Monday's assembly recognized underclass award winners from the 2019-20 school year. Due to being remote last spring, we could not present the awards in person and chose to wait until this fall with the hope of recognizing each of these students face-to-face. Now that we are back on campus, we wanted to take the opportunity to celebrate and publicly acknowledge each student's incredible effort and energy they put into their academic pursuits. Congratulations to all award winners!
As we conclude our first week back at Proctor, there remains a cloak of uncertainty over the campus. Although students and faculty alike are as connected as ever, the current state of the school in regards to COVID-19 is new to everyone. Faculty and Staff spent the better part of the summer planning every aspect of school in hopes that we would be able to return to in-person academics this fall. Aside from classes, one of the staples of Proctor life needed to be adjusted as well: afternoon activities.
Born out of our belief that our deepest learning comes from a synthesis of all aspects of the Proctor experience, the Academic Concentration Program affords students an opportunity to weave content, independent research, internships, off-campus programs, and on-campus courses into a cohesive learning experience.
Journalism student Sophie Lyras '21 published the following interviews with graduating seniors pursuing the arts in college in the final edition of The Hornet's Nest, Proctor's student newspaper, at the end of May. Each graduating class from Proctor possesses a unique personality, fueled by their diverse passions and talents. For the six graduates interviewed below, their experiences with the arts at Proctor laid a foundation for future studies and a lifetime of enjoyment through the arts. Thank you, Sophie, for sharing these interviews with us!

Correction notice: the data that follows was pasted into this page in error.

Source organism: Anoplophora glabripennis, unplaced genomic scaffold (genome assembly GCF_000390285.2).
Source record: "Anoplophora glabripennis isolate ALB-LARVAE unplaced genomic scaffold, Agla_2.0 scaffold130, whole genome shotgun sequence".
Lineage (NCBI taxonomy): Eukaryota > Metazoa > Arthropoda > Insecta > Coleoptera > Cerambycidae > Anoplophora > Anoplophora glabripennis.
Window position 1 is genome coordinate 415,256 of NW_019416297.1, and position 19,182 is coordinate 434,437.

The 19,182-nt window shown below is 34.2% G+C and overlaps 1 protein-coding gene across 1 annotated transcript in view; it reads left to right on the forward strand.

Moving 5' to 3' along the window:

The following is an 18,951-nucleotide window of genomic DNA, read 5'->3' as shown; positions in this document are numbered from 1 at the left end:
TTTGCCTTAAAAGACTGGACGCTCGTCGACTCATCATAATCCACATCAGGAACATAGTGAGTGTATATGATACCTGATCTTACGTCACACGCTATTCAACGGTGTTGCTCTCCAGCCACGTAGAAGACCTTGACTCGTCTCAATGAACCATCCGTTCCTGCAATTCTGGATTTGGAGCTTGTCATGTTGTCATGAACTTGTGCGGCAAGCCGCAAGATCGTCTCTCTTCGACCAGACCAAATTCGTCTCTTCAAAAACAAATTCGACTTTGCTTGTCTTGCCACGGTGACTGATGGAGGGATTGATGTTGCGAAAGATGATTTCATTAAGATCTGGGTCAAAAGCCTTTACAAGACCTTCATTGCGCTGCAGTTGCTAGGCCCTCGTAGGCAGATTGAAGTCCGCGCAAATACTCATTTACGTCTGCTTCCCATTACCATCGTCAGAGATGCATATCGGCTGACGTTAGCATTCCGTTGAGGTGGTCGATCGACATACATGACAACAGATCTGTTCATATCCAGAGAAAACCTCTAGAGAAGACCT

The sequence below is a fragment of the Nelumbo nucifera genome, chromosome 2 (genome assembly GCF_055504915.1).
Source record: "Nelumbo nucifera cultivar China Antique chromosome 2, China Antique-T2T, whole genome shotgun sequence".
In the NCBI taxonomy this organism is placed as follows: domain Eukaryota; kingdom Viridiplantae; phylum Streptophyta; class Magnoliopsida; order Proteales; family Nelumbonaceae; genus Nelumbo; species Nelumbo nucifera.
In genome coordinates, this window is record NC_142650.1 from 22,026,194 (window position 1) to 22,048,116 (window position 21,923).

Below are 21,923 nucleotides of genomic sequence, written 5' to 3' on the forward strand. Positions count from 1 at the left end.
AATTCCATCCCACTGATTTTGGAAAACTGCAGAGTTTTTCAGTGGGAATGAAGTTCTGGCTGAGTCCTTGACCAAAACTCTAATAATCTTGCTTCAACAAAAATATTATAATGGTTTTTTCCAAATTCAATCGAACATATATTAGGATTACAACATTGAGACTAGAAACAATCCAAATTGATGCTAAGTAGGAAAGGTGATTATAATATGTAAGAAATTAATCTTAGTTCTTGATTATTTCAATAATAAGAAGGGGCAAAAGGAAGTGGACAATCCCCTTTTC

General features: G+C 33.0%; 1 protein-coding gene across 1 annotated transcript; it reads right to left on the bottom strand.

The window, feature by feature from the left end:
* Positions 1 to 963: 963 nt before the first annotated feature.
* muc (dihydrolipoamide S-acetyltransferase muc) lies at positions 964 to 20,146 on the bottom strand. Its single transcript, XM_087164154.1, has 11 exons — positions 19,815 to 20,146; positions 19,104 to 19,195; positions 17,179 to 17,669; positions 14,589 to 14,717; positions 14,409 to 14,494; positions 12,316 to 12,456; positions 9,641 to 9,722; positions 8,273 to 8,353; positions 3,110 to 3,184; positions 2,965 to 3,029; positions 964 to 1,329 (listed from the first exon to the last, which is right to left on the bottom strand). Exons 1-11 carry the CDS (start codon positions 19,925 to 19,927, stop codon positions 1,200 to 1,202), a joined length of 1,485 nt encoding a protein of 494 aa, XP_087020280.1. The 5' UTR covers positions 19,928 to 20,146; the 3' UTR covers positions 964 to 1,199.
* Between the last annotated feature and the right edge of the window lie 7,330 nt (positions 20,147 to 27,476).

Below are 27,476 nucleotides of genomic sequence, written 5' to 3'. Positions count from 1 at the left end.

Each graduating class leaves a distinct impact on our school based on their personality and the collective journey that unfolded during their four years at Proctor. For the Class of 2020, that journey, shaped heavily by a remote Spring Term due to COVID-19, was as unique as any class in the school's 172 year history and culminated in the school's first ever virtual Commencement ceremony.
The end of each trimester at Proctor celebrates the collective work of students enrolled in art classes. Usually, we gather in the Wilkins Meeting House before the spring musical to peruse the art, gently run our hands over the sculptures, woodworking pieces, and marvel at the creativity of our students across disciplines. But like everything else this spring, our celebration of student artwork must take a slightly different form.
Over the past three months we have done our best to share an open window into life on Proctor’s campus during COVID-19, and we could not have shared the stories we have without the help of our Journalism class. As we head into the final week of the 2019-2020 school year, Journalism students share a final edition of The Hornet’s Nest featuring a fitting send-off to our seniors and a few of our departing faculty and staff. Read an excerpt from “From Freshman to Senior: Lessons Learned” below and check out the entire edition online.
Like everything else this spring, Proctor's Senior Project program had to shift in response to coronavirus-induced remote learning. The two and a half-week immersion program serves as a capstone experience for the majority of seniors each spring, with activities ranging from internships in metropolitan areas to wood working projects to cross country adventures.